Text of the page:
Dale Donovan has been working as a potter and ceramics instructor for over 40 years. A fourth generation Oregonian, Dale received his art degree from Oregon State University in 1969 and continued graduate work in ceramics at Portland State University. At Portland State, Dale developed his expertise in the production of the unique crystalline glaze, a decorative glaze for which he is well known. Dale enjoys working with porcelain clay and a variety of other beautiful glazes. He enjoys making works for every day use and pleasure as well as one-of–a-kind treasures.

The history of crystalline glaze, the Chinese call it "firecracker glaze", can be traced to the Chinese Song Dynasty (960-1279 AD). Although the technique is over a thousand years old, it was not studied and reproduced successfully in the west until the late 19th century. Today, this glaze is difficult to produce and remains a fascinating challenge for contemporary studio potters.

In most of my pottery work, I can expect a 5-10% loss rate per firing, but when I am working with crystalline glaze my losses are much higher. Because of the flowing consistency of the glaze during firing, each vase is fired on a hand made pedestal which is knocked off with a hammer after the piece has cooled; I then grind the bottom of each piece on a grinding wheel to smooth the jagged, glassy edges.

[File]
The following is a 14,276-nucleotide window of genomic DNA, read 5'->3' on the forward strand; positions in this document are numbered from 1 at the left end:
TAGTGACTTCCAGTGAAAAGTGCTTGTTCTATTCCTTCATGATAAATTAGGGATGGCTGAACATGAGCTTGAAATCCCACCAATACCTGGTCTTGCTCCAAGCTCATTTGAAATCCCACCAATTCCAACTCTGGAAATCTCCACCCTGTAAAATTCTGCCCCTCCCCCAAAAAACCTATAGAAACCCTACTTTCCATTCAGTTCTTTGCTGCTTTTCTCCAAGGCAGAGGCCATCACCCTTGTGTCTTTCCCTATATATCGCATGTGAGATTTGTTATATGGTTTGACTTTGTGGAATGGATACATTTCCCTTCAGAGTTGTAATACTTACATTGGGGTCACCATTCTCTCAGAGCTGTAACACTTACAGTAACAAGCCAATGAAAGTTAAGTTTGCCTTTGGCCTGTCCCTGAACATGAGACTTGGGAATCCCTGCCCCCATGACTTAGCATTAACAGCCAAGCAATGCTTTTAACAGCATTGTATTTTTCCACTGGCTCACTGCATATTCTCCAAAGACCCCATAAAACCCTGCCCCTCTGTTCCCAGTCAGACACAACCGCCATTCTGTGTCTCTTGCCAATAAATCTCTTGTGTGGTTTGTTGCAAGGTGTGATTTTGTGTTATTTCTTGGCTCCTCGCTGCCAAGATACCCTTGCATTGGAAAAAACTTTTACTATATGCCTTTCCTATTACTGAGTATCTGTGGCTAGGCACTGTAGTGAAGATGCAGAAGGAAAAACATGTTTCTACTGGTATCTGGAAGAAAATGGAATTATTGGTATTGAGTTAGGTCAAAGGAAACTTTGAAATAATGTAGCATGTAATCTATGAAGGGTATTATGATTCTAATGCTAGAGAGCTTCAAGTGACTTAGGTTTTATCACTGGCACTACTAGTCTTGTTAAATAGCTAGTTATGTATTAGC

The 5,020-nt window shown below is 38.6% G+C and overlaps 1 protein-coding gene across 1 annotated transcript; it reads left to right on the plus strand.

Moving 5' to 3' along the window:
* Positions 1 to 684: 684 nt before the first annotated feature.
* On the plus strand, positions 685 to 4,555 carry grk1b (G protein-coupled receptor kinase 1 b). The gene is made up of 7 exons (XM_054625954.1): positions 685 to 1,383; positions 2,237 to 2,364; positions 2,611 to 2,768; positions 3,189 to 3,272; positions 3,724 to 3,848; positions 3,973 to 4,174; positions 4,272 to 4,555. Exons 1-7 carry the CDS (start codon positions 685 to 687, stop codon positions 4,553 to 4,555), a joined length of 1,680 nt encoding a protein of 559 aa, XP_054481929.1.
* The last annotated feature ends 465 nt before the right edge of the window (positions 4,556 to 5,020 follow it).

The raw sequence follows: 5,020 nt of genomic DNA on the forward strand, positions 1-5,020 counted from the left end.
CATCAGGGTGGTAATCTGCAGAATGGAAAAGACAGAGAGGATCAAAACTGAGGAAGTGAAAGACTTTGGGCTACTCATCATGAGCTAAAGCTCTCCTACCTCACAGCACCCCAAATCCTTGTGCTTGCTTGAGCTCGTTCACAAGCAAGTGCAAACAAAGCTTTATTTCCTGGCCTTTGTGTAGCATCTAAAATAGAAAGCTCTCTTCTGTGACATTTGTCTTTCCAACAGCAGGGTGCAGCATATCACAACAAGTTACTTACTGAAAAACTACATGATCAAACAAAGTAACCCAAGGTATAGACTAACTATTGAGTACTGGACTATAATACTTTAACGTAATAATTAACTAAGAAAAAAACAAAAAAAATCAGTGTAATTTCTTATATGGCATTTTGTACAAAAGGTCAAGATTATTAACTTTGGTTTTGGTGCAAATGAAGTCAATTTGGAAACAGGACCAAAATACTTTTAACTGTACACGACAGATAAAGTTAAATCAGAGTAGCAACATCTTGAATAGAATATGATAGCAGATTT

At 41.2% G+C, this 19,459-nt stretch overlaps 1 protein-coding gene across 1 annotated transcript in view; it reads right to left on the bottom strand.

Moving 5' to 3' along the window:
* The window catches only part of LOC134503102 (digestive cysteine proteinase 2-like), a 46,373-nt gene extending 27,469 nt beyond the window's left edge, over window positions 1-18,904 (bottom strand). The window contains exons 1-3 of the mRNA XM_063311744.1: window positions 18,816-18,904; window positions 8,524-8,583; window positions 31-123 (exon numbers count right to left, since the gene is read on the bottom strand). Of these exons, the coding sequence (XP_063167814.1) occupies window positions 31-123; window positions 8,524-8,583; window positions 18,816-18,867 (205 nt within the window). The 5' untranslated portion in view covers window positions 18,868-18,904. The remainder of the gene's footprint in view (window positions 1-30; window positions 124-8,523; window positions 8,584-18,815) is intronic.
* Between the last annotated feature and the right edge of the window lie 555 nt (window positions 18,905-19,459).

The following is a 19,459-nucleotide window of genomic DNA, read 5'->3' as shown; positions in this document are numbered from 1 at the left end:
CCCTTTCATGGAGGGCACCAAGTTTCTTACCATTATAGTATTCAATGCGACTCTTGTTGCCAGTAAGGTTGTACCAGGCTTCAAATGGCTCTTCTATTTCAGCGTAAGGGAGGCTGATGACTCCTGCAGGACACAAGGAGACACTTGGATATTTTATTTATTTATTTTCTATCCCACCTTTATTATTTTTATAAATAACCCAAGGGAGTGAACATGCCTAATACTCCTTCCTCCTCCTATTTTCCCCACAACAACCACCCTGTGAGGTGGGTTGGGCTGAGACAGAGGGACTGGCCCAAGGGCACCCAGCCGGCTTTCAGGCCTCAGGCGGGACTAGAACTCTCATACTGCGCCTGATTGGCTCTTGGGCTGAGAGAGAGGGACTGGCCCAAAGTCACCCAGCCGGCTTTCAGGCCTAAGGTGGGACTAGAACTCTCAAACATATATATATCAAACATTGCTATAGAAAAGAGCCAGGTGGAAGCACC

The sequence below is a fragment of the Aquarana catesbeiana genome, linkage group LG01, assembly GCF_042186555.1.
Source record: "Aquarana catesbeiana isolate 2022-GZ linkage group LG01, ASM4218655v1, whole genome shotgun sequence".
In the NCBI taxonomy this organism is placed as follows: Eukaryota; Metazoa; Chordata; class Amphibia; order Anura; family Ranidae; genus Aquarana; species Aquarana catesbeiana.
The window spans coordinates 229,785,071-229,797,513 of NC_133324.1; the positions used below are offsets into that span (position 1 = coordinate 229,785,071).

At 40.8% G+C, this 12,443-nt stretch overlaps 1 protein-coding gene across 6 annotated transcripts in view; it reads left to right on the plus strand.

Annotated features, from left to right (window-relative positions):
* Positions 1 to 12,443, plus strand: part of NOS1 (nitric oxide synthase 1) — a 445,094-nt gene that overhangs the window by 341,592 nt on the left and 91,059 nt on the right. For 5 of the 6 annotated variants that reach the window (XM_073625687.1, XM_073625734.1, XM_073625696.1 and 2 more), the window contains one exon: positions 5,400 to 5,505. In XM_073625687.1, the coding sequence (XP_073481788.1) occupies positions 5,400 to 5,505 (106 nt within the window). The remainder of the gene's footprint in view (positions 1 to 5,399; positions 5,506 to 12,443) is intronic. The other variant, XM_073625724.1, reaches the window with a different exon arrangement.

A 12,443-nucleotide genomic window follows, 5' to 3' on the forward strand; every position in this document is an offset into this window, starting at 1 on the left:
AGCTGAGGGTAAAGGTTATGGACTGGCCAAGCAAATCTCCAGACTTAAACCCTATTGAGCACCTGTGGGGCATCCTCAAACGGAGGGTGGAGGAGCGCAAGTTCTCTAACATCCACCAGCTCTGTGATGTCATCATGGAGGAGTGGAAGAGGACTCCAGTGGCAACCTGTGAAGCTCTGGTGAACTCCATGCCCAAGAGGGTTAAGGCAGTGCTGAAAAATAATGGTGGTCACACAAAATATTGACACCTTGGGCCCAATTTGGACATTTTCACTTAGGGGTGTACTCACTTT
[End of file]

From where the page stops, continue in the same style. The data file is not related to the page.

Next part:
The crystals one sees in the glaze are formed from zinc. The glaze requires high firing temperatures and long holding times at over 2000 degrees Fahrenheit. If the thickness of the glaze is not right, or the temperature is missed by as little as 25 degrees, the result will be a clear glass glaze — no crystals. It is exacting work to produce crystalline pieces consistently, but because of their singular beauty, I find the challenges worth the effort.

 
 
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